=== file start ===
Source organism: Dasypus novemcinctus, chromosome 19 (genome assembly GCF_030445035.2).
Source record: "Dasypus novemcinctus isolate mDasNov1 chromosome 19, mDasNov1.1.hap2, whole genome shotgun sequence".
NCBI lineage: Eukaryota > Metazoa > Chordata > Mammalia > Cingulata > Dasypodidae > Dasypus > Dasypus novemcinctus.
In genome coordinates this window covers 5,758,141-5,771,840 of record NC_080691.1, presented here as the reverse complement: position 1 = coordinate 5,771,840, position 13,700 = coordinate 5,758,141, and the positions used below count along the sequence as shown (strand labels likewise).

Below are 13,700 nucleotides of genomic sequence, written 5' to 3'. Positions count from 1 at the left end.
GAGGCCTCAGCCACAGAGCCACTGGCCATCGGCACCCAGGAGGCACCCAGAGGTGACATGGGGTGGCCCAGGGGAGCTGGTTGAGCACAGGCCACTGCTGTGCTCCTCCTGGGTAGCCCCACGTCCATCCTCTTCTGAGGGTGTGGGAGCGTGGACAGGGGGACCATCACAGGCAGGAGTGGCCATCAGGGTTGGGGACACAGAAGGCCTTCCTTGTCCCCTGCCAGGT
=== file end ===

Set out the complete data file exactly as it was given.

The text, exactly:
Source organism: Dasypus novemcinctus, chromosome 19 (genome assembly GCF_030445035.2).
Source record: "Dasypus novemcinctus isolate mDasNov1 chromosome 19, mDasNov1.1.hap2, whole genome shotgun sequence".
NCBI lineage: Eukaryota > Metazoa > Chordata > Mammalia > Cingulata > Dasypodidae > Dasypus > Dasypus novemcinctus.
In genome coordinates this window covers 5,758,141-5,771,840 of record NC_080691.1, presented here as the reverse complement: position 1 = coordinate 5,771,840, position 13,700 = coordinate 5,758,141, and the positions used below count along the sequence as shown (strand labels likewise).

Below are 13,700 nucleotides of genomic sequence, written 5' to 3'. Positions count from 1 at the left end.
GAGGCCTCAGCCACAGAGCCACTGGCCATCGGCACCCAGGAGGCACCCAGAGGTGACATGGGGTGGCCCAGGGGAGCTGGTTGAGCACAGGCCACTGCTGTGCTCCTCCTGGGTAGCCCCACGTCCATCCTCTTCTGAGGGTGTGGGAGCGTGGACAGGGGGACCATCACAGGCAGGAGTGGCCATCAGGGTTGGGGACACAGAAGGCCTTCCTTGTCCCCTGCCAGGT